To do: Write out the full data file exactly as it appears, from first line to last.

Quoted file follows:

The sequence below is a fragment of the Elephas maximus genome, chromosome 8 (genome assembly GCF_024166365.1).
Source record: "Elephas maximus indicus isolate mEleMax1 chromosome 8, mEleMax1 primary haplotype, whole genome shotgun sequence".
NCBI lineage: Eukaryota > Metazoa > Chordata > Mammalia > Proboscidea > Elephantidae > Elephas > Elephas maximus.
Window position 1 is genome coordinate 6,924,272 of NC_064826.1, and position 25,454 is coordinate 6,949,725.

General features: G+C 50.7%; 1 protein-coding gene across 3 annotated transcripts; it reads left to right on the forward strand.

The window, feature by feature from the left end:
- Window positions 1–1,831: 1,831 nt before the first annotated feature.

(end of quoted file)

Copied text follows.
The sequence below is a fragment of the Elephas maximus genome, chromosome 8 (genome assembly GCF_024166365.1).
Source record: "Elephas maximus indicus isolate mEleMax1 chromosome 8, mEleMax1 primary haplotype, whole genome shotgun sequence".
NCBI lineage: Eukaryota > Metazoa > Chordata > Mammalia > Proboscidea > Elephantidae > Elephas > Elephas maximus.
Window position 1 is genome coordinate 6,924,272 of NC_064826.1, and position 25,454 is coordinate 6,949,725.

General features: G+C 50.7%; 1 protein-coding gene across 3 annotated transcripts; it reads left to right on the forward strand.

The window, feature by feature from the left end:
- Window positions 1–1,831: 1,831 nt before the first annotated feature.